From Embryology

Welcome to the 2014 Embryology Course!

Links: Timetable | How to work online | One page Wiki Reference Card | Moodle
  • Each week the individual assessment questions will be displayed in the practical class pages and also added here.
  • Copy the assessment items to your own page and provide your answer.
  • Note - Some guest assessments may require completion of a worksheet that will be handed in in class with your student name and ID.
Individual Lab Assessment
  1. Lab 1 Assessment - Fertilization References
  2. Lab 2 Assessment - Uploading a Research Image
  3. Lab 3 Assessment - Researching your Project Sub-Heading
  4. Lab 4 Assessment - Cord Stem Cells
  5. Lab 5 Assessment - Abnormalities
  6. Lab 6 Assessment - Group Work (As announced in the lecture, No individual assessment item for this Lab, but I do expect you to have added content to your Group project by tomorrow's Lab.)
  7. Lab 7 Assessment - Endocrine+Teeth
  8. Lab 8 - Genital
  9. Lab 9 - Peer Assessment
  10. Lab 10 - Sensory Development
  11. Lab 11 - Stem Cells
  12. Lab 12 - Stem Cells Presentation (see preparation information)
Lab 12 - Stem Cell Presentation Assessment More Info
Group Comment Mark (10)
  • Lots of effort to place article in larger context
  • Slide lay out could be improved: lots of empty space, use larger images and talk through them
  • Results presentation a bit convoluted. Try to finish discussion of each experiment with a clear conclusion.
  • Repetition of information towards the end
  • One presenter had an unprofessional style of presentation
  • Good well-structured presentation
  • Good introduction
  • Methods discussed separately. Try to avoid this, and incorporate in discussion of experiments. Not sure if technology was understood very well.
  • Good well-structured presentation
  • Do not discuss methods as a separate section
  • Discussion of results not always very clear, comprehension?
  • Good well-structured presentation
  • Lots of text on slides, improve talking through images, blow up images
  • Good discussion
  • Good well-structured presentation, amount of text on slides relatively good.
  • Figures too small, discussion bit convoluted
  • Slightly over time
  • Good comprehension and well-structured presentation.
  • Too much text on slides
  • Experiments discussed in a lot of detail. Try to be more concise and discuss aim of experiment, approach, summarize results, conclude.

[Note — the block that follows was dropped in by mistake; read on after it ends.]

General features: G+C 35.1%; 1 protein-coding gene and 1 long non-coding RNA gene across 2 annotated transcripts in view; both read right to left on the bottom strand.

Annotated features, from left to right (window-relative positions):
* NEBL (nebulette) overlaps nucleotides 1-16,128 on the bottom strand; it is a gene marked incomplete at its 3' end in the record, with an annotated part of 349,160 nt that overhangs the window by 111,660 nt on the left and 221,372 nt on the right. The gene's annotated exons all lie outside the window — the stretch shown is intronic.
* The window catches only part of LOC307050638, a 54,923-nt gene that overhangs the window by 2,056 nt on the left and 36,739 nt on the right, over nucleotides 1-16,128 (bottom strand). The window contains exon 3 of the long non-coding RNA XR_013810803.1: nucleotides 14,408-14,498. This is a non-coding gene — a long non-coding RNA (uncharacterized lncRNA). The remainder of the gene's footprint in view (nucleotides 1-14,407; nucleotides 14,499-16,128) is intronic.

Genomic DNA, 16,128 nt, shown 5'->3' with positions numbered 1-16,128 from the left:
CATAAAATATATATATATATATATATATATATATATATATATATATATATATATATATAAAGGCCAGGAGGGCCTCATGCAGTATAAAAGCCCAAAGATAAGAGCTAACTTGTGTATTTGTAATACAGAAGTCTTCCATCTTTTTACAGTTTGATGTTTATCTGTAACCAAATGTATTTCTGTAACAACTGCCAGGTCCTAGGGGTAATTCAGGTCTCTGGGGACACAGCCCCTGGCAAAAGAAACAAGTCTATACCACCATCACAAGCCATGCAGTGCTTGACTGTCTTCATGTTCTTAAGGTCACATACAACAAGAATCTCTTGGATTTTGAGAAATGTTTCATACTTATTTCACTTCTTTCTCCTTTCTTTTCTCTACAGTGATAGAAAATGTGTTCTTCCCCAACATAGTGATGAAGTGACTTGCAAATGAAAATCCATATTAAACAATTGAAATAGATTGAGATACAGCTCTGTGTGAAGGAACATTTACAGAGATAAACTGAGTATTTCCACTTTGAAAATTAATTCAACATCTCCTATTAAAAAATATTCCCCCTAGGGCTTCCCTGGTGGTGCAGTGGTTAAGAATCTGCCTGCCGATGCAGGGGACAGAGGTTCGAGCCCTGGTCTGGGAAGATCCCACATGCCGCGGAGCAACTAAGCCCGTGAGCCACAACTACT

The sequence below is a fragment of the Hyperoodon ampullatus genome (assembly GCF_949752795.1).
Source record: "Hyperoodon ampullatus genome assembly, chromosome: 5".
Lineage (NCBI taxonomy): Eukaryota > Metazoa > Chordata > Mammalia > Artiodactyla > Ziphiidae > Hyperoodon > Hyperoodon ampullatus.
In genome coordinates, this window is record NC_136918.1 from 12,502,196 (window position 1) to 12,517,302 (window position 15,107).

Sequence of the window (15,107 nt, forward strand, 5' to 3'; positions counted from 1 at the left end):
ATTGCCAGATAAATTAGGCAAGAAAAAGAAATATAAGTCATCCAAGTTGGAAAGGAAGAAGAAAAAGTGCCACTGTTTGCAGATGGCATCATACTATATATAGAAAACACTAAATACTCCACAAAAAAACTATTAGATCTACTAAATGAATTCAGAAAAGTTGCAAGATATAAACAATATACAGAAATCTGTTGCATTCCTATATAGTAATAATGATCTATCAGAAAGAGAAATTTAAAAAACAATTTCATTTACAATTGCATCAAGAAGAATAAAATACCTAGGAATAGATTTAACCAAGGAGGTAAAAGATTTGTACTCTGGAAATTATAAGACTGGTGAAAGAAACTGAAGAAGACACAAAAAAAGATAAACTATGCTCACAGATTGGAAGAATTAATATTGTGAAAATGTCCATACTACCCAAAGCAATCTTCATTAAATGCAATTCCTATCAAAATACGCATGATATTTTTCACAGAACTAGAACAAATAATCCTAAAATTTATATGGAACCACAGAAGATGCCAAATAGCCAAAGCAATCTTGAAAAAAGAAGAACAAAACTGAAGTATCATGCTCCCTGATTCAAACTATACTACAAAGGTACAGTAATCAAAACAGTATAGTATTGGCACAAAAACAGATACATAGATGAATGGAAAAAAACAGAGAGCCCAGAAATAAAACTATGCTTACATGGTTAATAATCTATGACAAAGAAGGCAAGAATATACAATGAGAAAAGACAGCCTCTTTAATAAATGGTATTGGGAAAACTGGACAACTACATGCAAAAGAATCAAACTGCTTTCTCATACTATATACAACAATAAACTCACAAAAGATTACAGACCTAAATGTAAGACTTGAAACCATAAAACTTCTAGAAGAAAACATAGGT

• No talking through figures
  • Good well-structured presentation, great introduction, inclusion of images in presentation done relatively well.
  • Methods discussed separately. Incorporate methods in discussion of the experiments in the results section.
  • Try not to depend too much on text on your slides
  • Talking through results images was not very clear, comprehension?
More Useful Links
Student Projects
Group 1 Respiratory User:Z3330991 User:Z3332339 User:Z3333429 User:Z3372817
Group 2 Renal User:Z3463310 User:Z3465141 User:Z3465654 User:Z5030311
Group 3 Gastrointestinal User:Z3414515 User:Z3375627 User:Z3415141 User:Z3415242
Group 4 Genital User:Z3415716 User:Z3416697 User:Z3417458 User:Z3417753
Group 5 Integumentary User:Z3417796 User:Z3417843 User:Z3418340 User:Z3418488
Group 6 Endocrine User:Z3418702 User:Z3418837 User:Z3418698 User:Z3414648
Group 7 Neural User:Z3418981 User:Z3419587 User:Z3422484 User:Z3374116
Group 8 Musculoskeletal User:Z3418779 User:Z3418718 User:Z3418989
Student Projects Fetal Development of a specific System.
2014 Course: Week 2 Lecture 1 Lecture 2 Lab 1 | Week 3 Lecture 3 Lecture 4 Lab 2 | Week 4 Lecture 5 Lecture 6 Lab 3 | Week 5 Lecture 7 Lecture 8 Lab 4 | Week 6 Lecture 9 Lecture 10 Lab 5 | Week 7 Lecture 11 Lecture 12 Lab 6 | Week 8 Lecture 13 Lecture 14 Lab 7 | Week 9 Lecture 15 Lecture 16 Lab 8 | Week 10 Lecture 17 Lecture 18 Lab 9 | Week 11 Lecture 19 Lecture 20 Lab 10 | Week 12 Lecture 21 Lecture 22 Lab 11 | Week 13 Lecture 23 Lecture 24 Lab 12
Student Projects - Group 1 | Group 2 | Group 3 | Group 4 | Group 5 | Group 6 | Group 7 | Group 8 | Moodle


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albumin synthesis


Lab 1

influence of stress and anxiety on IVF

Anxiety levels and profiles on personality, level of stress hormones were measured in total of 44 women; 22 of which are undergoing IVF treatment for tubal infertility and the other 22 women (fertile) as a control. Serum prolactin and cortisol were used as stress markers, and STAI questionnaires were used to measure anxiety levels in each of the women. Comparison of profiling of personalities showed the infertile women had significantly higher scores in suspicion (p>0.05), guilt (p>0.05), and hostility (p>0.01), but lower somatic anxiety (0.05) and indirect aggression (0.05) than the fertile women as controls. The infertile women also had significantly higher levels of prolactin and cortisol throughout the menstrual cycle. In this particular study, it was concluded that infertile women when compared with fertile women showed higher stress levels and had different personality profiling results in term of suspicion, guilt, and hostility, perhaps as a result of their infertility.